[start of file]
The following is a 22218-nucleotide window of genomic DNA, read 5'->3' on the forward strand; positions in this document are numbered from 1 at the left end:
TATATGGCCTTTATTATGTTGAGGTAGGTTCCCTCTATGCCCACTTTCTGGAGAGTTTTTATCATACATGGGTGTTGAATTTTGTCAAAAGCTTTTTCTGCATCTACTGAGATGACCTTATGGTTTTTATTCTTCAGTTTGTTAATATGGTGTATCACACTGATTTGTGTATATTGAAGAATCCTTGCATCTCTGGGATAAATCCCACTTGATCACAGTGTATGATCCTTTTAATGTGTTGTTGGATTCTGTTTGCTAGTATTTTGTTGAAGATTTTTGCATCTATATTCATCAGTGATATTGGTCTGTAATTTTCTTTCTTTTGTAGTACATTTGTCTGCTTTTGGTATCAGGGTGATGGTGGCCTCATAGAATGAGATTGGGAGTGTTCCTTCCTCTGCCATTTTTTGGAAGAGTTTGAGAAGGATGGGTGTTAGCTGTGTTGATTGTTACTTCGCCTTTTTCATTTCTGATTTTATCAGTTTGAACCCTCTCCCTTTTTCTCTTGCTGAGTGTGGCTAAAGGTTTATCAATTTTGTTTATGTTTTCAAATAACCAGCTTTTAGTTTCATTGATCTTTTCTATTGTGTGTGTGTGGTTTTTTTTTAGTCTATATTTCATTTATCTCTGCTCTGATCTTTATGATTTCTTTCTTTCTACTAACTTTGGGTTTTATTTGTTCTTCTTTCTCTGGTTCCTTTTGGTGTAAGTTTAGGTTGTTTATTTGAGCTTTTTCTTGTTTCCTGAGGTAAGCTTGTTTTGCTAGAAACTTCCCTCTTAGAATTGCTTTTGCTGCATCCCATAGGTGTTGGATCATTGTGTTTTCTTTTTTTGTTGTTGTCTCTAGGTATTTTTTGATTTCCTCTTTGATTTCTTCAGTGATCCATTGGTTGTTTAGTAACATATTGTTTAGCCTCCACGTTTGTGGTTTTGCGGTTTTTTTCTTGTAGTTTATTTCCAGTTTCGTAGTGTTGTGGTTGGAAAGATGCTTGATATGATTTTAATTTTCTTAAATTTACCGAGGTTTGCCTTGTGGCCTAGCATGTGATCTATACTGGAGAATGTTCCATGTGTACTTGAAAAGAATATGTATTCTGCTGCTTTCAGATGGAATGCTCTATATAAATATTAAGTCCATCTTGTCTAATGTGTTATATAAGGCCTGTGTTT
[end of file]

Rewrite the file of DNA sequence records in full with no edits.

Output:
The following is a 22218-nucleotide window of genomic DNA, read 5'->3' on the forward strand; positions in this document are numbered from 1 at the left end:
TATATGGCCTTTATTATGTTGAGGTAGGTTCCCTCTATGCCCACTTTCTGGAGAGTTTTTATCATACATGGGTGTTGAATTTTGTCAAAAGCTTTTTCTGCATCTACTGAGATGACCTTATGGTTTTTATTCTTCAGTTTGTTAATATGGTGTATCACACTGATTTGTGTATATTGAAGAATCCTTGCATCTCTGGGATAAATCCCACTTGATCACAGTGTATGATCCTTTTAATGTGTTGTTGGATTCTGTTTGCTAGTATTTTGTTGAAGATTTTTGCATCTATATTCATCAGTGATATTGGTCTGTAATTTTCTTTCTTTTGTAGTACATTTGTCTGCTTTTGGTATCAGGGTGATGGTGGCCTCATAGAATGAGATTGGGAGTGTTCCTTCCTCTGCCATTTTTTGGAAGAGTTTGAGAAGGATGGGTGTTAGCTGTGTTGATTGTTACTTCGCCTTTTTCATTTCTGATTTTATCAGTTTGAACCCTCTCCCTTTTTCTCTTGCTGAGTGTGGCTAAAGGTTTATCAATTTTGTTTATGTTTTCAAATAACCAGCTTTTAGTTTCATTGATCTTTTCTATTGTGTGTGTGTGGTTTTTTTTTAGTCTATATTTCATTTATCTCTGCTCTGATCTTTATGATTTCTTTCTTTCTACTAACTTTGGGTTTTATTTGTTCTTCTTTCTCTGGTTCCTTTTGGTGTAAGTTTAGGTTGTTTATTTGAGCTTTTTCTTGTTTCCTGAGGTAAGCTTGTTTTGCTAGAAACTTCCCTCTTAGAATTGCTTTTGCTGCATCCCATAGGTGTTGGATCATTGTGTTTTCTTTTTTTGTTGTTGTCTCTAGGTATTTTTTGATTTCCTCTTTGATTTCTTCAGTGATCCATTGGTTGTTTAGTAACATATTGTTTAGCCTCCACGTTTGTGGTTTTGCGGTTTTTTTCTTGTAGTTTATTTCCAGTTTCGTAGTGTTGTGGTTGGAAAGATGCTTGATATGATTTTAATTTTCTTAAATTTACCGAGGTTTGCCTTGTGGCCTAGCATGTGATCTATACTGGAGAATGTTCCATGTGTACTTGAAAAGAATATGTATTCTGCTGCTTTCAGATGGAATGCTCTATATAAATATTAAGTCCATCTTGTCTAATGTGTTATATAAGGCCTGTGTTT